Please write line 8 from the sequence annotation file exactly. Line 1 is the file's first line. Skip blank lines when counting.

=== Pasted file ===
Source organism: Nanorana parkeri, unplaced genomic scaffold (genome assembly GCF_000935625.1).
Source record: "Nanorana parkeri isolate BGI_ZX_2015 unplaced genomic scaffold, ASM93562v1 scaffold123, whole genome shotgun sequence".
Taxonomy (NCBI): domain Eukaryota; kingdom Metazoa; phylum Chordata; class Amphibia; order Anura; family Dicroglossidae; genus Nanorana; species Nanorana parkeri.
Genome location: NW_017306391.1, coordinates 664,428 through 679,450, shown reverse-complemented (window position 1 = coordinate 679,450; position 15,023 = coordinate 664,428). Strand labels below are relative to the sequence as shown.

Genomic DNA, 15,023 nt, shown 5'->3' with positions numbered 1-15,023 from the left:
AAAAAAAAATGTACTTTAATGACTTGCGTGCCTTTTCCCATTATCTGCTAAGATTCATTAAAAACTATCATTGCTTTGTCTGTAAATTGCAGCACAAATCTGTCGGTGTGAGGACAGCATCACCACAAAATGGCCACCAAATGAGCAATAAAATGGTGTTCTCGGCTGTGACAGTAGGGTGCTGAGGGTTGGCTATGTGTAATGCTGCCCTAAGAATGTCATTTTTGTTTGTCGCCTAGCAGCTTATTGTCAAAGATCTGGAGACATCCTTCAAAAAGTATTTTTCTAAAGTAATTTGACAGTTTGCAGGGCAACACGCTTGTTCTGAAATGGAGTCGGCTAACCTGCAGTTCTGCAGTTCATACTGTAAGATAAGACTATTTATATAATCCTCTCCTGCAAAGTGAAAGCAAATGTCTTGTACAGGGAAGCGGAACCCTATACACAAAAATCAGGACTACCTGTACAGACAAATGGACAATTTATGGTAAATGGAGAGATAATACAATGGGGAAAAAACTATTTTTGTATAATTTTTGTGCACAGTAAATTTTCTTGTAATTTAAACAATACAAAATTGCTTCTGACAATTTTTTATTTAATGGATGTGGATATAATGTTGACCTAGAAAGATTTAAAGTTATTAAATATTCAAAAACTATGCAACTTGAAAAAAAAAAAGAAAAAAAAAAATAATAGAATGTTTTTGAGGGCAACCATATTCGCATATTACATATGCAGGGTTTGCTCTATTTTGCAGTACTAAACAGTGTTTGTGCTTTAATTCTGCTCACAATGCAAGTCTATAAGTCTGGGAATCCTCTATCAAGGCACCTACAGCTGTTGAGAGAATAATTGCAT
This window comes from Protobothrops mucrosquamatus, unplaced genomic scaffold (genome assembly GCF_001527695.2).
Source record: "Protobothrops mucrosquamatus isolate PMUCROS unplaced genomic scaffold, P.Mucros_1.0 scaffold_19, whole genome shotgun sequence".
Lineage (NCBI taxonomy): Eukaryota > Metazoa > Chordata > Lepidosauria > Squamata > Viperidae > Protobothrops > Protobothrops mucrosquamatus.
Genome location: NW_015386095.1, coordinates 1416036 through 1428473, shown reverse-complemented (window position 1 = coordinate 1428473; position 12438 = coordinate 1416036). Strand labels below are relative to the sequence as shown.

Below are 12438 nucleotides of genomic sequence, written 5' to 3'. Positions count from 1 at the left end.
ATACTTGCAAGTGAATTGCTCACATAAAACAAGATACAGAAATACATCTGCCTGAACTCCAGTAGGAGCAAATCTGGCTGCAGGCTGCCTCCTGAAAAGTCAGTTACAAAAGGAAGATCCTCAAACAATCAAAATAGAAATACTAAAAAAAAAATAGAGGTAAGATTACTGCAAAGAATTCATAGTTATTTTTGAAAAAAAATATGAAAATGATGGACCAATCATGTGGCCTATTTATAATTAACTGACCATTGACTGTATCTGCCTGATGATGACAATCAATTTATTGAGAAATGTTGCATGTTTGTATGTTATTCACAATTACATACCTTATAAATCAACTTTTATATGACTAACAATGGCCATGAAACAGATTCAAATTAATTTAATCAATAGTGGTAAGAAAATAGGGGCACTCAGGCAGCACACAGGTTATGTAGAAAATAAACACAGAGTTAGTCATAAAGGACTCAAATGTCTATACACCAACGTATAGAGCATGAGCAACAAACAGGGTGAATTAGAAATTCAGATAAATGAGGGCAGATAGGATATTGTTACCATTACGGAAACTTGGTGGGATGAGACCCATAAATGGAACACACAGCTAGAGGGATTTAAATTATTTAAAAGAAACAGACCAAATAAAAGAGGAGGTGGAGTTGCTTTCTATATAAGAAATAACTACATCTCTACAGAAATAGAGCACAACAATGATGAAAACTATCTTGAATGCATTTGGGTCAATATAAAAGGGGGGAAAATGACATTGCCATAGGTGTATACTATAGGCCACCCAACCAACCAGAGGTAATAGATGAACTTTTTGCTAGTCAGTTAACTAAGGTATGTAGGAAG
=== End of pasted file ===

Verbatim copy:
Source record: "Protobothrops mucrosquamatus isolate PMUCROS unplaced genomic scaffold, P.Mucros_1.0 scaffold_19, whole genome shotgun sequence".